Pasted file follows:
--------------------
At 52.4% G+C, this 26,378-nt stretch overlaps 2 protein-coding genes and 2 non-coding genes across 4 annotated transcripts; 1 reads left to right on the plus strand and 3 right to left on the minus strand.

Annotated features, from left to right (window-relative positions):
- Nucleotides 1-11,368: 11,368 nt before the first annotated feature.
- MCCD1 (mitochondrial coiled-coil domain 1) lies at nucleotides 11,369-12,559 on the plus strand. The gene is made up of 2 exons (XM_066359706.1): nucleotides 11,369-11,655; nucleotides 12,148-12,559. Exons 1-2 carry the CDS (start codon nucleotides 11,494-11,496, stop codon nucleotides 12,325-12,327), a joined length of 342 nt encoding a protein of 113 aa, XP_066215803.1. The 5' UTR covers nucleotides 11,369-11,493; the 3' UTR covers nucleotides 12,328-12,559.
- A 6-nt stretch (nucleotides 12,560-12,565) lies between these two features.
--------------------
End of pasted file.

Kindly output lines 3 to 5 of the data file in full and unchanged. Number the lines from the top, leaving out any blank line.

- Nucleotides 1-11,368: 11,368 nt before the first annotated feature.
- MCCD1 (mitochondrial coiled-coil domain 1) lies at nucleotides 11,369-12,559 on the plus strand. The gene is made up of 2 exons (XM_066359706.1): nucleotides 11,369-11,655; nucleotides 12,148-12,559. Exons 1-2 carry the CDS (start codon nucleotides 11,494-11,496, stop codon nucleotides 12,325-12,327), a joined length of 342 nt encoding a protein of 113 aa, XP_066215803.1. The 5' UTR covers nucleotides 11,369-11,493; the 3' UTR covers nucleotides 12,328-12,559.
- A 6-nt stretch (nucleotides 12,560-12,565) lies between these two features.